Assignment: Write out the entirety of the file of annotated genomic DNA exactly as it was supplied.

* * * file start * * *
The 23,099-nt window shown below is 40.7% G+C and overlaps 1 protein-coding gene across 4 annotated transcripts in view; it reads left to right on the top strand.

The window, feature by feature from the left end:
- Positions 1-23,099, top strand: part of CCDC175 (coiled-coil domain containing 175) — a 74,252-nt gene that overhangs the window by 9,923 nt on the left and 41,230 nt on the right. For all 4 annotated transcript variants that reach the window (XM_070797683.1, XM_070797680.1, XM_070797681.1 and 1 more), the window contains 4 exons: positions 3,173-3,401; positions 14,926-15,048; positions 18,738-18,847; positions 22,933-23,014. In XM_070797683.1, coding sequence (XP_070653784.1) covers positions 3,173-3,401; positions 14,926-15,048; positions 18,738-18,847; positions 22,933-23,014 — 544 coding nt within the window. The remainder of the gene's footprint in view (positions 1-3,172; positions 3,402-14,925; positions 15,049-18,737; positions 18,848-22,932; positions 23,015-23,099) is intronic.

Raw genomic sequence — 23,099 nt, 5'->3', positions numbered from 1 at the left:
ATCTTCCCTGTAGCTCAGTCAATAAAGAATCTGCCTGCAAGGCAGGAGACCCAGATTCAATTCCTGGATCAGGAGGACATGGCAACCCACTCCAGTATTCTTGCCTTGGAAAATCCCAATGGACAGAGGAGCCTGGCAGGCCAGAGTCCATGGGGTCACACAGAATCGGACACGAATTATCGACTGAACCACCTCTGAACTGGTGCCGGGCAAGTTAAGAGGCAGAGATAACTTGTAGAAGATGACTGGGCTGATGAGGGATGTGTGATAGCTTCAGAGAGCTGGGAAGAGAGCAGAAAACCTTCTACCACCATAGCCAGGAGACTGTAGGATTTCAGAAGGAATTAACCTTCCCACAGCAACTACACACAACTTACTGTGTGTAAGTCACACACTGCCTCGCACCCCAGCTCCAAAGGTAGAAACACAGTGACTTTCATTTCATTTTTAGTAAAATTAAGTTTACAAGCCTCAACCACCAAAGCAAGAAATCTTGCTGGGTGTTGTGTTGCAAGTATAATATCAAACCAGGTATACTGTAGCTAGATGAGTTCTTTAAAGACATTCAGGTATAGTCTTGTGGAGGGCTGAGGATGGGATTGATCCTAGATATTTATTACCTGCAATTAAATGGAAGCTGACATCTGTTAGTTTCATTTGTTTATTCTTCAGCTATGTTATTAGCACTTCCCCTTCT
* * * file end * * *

The 23,099-nt window shown below is 40.7% G+C and overlaps 1 protein-coding gene across 4 annotated transcripts in view; it reads left to right on the top strand.

The window, feature by feature from the left end:
- Positions 1-23,099, top strand: part of CCDC175 (coiled-coil domain containing 175) — a 74,252-nt gene that overhangs the window by 9,923 nt on the left and 41,230 nt on the right. For all 4 annotated transcript variants that reach the window (XM_070797683.1, XM_070797680.1, XM_070797681.1 and 1 more), the window contains 4 exons: positions 3,173-3,401; positions 14,926-15,048; positions 18,738-18,847; positions 22,933-23,014. In XM_070797683.1, coding sequence (XP_070653784.1) covers positions 3,173-3,401; positions 14,926-15,048; positions 18,738-18,847; positions 22,933-23,014 — 544 coding nt within the window. The remainder of the gene's footprint in view (positions 1-3,172; positions 3,402-14,925; positions 15,049-18,737; positions 18,848-22,932; positions 23,015-23,099) is intronic.

Raw genomic sequence — 23,099 nt, 5'->3', positions numbered from 1 at the left:
ATCTTCCCTGTAGCTCAGTCAATAAAGAATCTGCCTGCAAGGCAGGAGACCCAGATTCAATTCCTGGATCAGGAGGACATGGCAACCCACTCCAGTATTCTTGCCTTGGAAAATCCCAATGGACAGAGGAGCCTGGCAGGCCAGAGTCCATGGGGTCACACAGAATCGGACACGAATTATCGACTGAACCACCTCTGAACTGGTGCCGGGCAAGTTAAGAGGCAGAGATAACTTGTAGAAGATGACTGGGCTGATGAGGGATGTGTGATAGCTTCAGAGAGCTGGGAAGAGAGCAGAAAACCTTCTACCACCATAGCCAGGAGACTGTAGGATTTCAGAAGGAATTAACCTTCCCACAGCAACTACACACAACTTACTGTGTGTAAGTCACACACTGCCTCGCACCCCAGCTCCAAAGGTAGAAACACAGTGACTTTCATTTCATTTTTAGTAAAATTAAGTTTACAAGCCTCAACCACCAAAGCAAGAAATCTTGCTGGGTGTTGTGTTGCAAGTATAATATCAAACCAGGTATACTGTAGCTAGATGAGTTCTTTAAAGACATTCAGGTATAGTCTTGTGGAGGGCTGAGGATGGGATTGATCCTAGATATTTATTACCTGCAATTAAATGGAAGCTGACATCTGTTAGTTTCATTTGTTTATTCTTCAGCTATGTTATTAGCACTTCCCCTTCT